Scientists bemoaned a judge's decision halting the killing of bison inside Yellowstone for disease research.

Three pregnant bison were shot by national park rangers Monday before U.S. District Judge George Revercomb in Washington, acting on a request from animal-rights activists, issued a restraining order pending a hearing April 15."Just three animals - what can you say?" said Jay Kirkpatrick, a veterinary reproductive physiologist at Eastern Montana College. "Twenty-five was the absolute minimum number to make these experiments statistically sound."

But Wayne Pacelle, national director of the Fund for Animals, called the decision "a stay of execution" for the bison.

"They can still get accurate and useful information without shooting pregnant cows," said Pacelle, whose group sought the restraining order. "We acknowledge that the data are useful, but the end doesn't justify the means."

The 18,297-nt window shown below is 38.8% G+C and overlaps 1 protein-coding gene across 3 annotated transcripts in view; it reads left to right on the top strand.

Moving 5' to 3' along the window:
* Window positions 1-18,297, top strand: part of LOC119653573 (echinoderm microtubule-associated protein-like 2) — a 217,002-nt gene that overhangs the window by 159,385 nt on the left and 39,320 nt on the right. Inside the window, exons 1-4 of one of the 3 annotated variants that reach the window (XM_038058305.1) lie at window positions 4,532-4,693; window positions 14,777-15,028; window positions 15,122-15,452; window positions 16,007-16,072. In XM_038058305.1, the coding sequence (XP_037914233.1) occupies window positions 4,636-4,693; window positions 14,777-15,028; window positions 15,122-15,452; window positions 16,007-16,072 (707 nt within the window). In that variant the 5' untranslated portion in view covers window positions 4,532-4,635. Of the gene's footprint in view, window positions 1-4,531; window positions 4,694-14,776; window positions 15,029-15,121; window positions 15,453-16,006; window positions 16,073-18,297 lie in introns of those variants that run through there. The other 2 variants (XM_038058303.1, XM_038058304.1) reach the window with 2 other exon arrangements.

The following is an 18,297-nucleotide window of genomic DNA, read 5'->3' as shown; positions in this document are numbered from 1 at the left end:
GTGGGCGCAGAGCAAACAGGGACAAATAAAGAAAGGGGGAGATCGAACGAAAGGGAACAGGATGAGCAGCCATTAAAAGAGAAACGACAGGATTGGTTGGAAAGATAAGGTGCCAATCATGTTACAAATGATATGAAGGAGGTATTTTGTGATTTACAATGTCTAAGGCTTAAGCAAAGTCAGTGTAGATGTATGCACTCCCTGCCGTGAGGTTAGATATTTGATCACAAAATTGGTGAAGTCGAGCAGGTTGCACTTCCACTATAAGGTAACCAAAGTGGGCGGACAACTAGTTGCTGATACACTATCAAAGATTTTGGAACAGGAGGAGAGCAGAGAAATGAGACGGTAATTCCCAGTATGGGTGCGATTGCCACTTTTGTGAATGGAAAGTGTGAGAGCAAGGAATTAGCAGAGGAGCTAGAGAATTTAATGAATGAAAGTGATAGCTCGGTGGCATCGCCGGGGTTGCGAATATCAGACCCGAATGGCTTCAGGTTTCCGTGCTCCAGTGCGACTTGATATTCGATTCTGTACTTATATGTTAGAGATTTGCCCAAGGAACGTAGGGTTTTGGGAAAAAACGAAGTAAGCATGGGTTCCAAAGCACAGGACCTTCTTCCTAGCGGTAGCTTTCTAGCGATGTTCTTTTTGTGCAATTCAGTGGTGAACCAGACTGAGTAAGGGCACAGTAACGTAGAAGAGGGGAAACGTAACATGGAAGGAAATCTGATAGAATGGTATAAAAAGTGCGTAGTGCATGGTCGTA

Plans had called for killing 25 bison so that scientists could determine how many Yellowstone bison are infected with the contagious disease brucellosis and whether the disease is the same strain that can infect cattle.

Brucellosis, which is spread by contact with body fluids, can cause cattle to abort. It also can cause incurable undulant fever in humans. The disease's symptoms include fever, headaches, depression and general aching.

"We're disappointed," said Don Davis, the veterinary pathologist from Texas A&M University who heads the research team. "We're not happy to see any animals killed. But that's the only way to get the information we need."